Volume 8, Issue 7 (July 2011)
Performance Related Tests on Recycled Materials for Sustainable Design of Pavement Systems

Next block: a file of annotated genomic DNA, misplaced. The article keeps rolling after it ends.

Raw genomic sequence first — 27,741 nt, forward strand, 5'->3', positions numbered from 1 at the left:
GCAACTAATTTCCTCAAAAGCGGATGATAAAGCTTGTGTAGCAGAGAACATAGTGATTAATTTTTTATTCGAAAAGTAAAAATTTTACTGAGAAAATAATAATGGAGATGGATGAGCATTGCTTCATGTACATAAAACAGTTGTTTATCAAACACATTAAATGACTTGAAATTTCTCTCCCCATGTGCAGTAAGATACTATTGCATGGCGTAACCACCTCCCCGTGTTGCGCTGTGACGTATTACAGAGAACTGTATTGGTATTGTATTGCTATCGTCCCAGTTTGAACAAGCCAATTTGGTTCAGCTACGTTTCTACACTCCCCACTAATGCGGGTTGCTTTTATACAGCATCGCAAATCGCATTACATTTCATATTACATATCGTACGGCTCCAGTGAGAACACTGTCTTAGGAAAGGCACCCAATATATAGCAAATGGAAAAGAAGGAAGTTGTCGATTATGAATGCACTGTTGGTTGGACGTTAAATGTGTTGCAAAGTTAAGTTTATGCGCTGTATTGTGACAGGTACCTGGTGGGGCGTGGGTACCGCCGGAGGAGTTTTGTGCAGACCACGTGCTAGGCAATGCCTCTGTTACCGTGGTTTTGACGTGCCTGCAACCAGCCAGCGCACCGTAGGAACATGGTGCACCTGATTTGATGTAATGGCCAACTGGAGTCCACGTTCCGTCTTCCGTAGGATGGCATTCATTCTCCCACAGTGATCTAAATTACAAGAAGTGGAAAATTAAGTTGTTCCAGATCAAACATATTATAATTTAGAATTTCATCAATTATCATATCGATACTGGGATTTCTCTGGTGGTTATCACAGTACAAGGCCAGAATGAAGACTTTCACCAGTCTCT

This paper provides recommendations for performance-related tests to select recycled materials to be used in pavement foundations (base/sub-base layers). The test protocol presented in this paper will help transportation agencies, pavement design engineers and construction industry professionals to mechanistically evaluate and select sources of recycled hot-mix asphalt and portland cement concrete materials and identify factors that contribute most to the longevity of layers using recycled pavement materials. Extensive literature review was conducted on the aggregate specifications in the United States and other countries to identify the protocols used to evaluate the suitability of virgin and recycled aggregates in base and sub-base layers. The test procedures, typically designed for virgin aggregates, were modified to account for the recycled materials in the aggregate mix. The test procedures were further evaluated on the basis of mechanical performance, accuracy, practicality, complexity, precision, and test cost. The performance of the developed aggregate evaluation systems was determined through testing and analysis of 12 aggregates with different lithology and known field performance history. These samples were selected from seven states with different seasonal frost cycles. The performance tests were conducted and modifications were made to the tests procedures to better understand the mechanical behavior of aggregate systems with recycled materials. This study revealed that shear strength, toughness, abrasion, durability, and frost susceptibility influence the performance of the unbound aggregate layers. Statistical analysis of the data showed that shear strength of the aggregate systems has the most impact on the performance of the unbound systems consisted of recycled materials.